• Aidence, eUnity, Nuance, and the University of Pennsylvania are collaborating on the development of an application to assist radiologists in the time-consuming task of detecting and characterizing pulmonary nodules for reporting and follow-up comparisons. The Aidence Veye Chest algorithm can detect, measure, and characterize lung nodules in CT exams. It also can compare lung nodules in follow-up exams to assess changes. The accuracy of Aidence’s automated nodule diameter and volume measurement, growth rate, and composition have been validated in a clinical study at NHS Lothian and the University of Edinburgh. Aidence’s Veye Chest application has received a CE mark but is not yet cleared by the FDA for clinical use.
  • Zebra Med’s Coronary Calcium Scoring application checks for calcium buildup in the coronary arteries. Calcium in these arteries may be a sign of heart disease. Zebra has developed several algorithms that are designed to help institutions uncover incidental findings across a patient population that have meaning and potential impact on risk stratification. The Coronary Calcium Scoring application is intended for value-based institutions that hold preventative methodologies as a priority.
  • Densitas’ FDA-cleared densitasdensity™ application automatically assesses breast density, an important predictor of breast cancer risk, while radiologists focus their time and attention on finding breast cancer. The densitasdensity algorithm can analyze images to provide consistent and reproducible breast density grades that align with the ACR’s 4th or 5th edition breast density scales. The application is intended for use with compatible full-field digital mammography systems.

These algorithms also can work hand-in-hand with the advanced context-aware language understanding platform integrated into PowerScribe One. The language understanding platform converts unstructured narrative text into structured data and derives its meaning in a clinical context. That enables the content of the spoken narrative to be used alongside the results of AI algorithms, matched with current and applicable decision-support tools, checked for consistency and accuracy, and shared with PACS, EMR, and other systems.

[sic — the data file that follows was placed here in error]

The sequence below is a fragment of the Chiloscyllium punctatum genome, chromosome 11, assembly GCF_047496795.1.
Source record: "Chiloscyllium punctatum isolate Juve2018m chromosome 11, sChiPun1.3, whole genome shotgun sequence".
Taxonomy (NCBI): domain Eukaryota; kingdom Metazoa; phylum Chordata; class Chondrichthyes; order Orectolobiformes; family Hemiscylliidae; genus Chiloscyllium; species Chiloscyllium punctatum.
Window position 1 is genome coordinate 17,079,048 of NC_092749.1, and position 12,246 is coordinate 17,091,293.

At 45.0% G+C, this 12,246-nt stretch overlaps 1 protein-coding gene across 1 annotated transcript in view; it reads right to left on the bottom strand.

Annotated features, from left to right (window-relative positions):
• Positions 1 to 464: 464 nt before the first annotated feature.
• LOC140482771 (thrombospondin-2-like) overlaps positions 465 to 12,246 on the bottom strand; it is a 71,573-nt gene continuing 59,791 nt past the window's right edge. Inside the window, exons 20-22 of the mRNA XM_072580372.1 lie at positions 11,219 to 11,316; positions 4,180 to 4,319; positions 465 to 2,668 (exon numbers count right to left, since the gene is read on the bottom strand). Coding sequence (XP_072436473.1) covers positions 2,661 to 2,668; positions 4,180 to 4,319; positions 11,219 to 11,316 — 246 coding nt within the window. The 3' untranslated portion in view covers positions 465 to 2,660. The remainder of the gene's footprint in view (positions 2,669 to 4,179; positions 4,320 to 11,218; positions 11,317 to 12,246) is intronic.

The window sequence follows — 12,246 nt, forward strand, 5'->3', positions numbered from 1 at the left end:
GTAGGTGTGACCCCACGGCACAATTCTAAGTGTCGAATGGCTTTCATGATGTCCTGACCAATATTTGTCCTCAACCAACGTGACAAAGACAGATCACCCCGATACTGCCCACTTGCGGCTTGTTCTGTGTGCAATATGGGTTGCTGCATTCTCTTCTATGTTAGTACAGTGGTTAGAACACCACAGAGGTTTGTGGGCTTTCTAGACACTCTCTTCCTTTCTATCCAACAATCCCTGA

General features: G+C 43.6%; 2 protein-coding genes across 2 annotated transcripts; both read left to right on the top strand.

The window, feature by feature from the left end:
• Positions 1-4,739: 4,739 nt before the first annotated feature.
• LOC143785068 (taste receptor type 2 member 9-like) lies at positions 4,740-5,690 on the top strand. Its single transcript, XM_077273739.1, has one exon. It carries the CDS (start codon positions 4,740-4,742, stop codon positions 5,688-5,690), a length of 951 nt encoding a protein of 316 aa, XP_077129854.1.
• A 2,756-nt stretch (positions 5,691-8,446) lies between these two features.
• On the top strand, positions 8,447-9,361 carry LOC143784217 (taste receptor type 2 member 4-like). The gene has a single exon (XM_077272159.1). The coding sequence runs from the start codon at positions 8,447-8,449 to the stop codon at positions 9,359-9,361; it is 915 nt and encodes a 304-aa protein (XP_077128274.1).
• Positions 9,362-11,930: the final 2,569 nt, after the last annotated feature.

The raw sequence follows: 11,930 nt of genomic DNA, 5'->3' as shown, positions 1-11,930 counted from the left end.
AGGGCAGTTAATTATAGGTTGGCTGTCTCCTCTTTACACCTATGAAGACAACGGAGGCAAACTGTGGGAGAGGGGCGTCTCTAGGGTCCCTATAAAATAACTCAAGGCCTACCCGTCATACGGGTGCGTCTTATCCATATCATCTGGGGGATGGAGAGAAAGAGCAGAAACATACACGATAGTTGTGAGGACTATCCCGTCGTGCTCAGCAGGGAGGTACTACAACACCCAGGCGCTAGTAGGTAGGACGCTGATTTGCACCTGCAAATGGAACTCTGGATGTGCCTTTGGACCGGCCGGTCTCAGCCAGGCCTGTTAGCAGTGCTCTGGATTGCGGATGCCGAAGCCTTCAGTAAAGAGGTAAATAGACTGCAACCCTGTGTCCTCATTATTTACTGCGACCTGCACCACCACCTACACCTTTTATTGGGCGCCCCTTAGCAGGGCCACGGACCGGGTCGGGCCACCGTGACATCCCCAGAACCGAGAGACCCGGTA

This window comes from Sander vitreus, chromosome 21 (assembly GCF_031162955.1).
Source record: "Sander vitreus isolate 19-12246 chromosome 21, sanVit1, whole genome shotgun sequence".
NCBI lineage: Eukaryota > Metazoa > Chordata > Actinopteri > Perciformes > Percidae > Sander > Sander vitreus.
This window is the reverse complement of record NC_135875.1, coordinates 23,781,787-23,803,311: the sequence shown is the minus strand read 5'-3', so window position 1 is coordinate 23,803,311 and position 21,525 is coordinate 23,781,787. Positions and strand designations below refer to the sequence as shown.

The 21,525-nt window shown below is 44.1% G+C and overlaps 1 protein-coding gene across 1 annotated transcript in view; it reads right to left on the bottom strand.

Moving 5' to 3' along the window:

As you can see, the focus is not on AI technology per se, but on using AI to support and enhance workflow. That’s absolutely essential for making it relevant and practical. That leads to the final observation. When it comes to exploring new technology, seeing ways to use it to assist in the diagnosis and treatment of disease, and then adopting it in daily practice, radiologists have repeatedly “been there and done that.”

So, it is now with AI. Radiologists are not seeing AI as a threatening abstract technology. Instead, they are coming to understand it as an incredibly powerful tool they can use in practical, everyday ways to address physician burnout, meet the growing demand for radiological services, advance the state-of-the-art in radiology, and improve the quality and outcomes of patient care. As we witnessed at the RSNA conference, radiologists are energized by this change because it comes from a how-to “playbook” of technology empowerment and achievement that they know well.

Which brings us back to the first observation, then to workflow integration and the practical application of AI, which leads to more excitement and innovations. And the cycle continues.

I do not consider my prediction bold; rather, it’s the most sensible and likely path ahead. Any uncertainty I have is not about if AI adoption will accelerate, but how rapidly and widely it will. Time will tell, of course, but I suspect that when we look back after the 2019 RSNA conference we are going to be talking even more about radiology’s contributions to improving healthcare costs and outcomes using AI.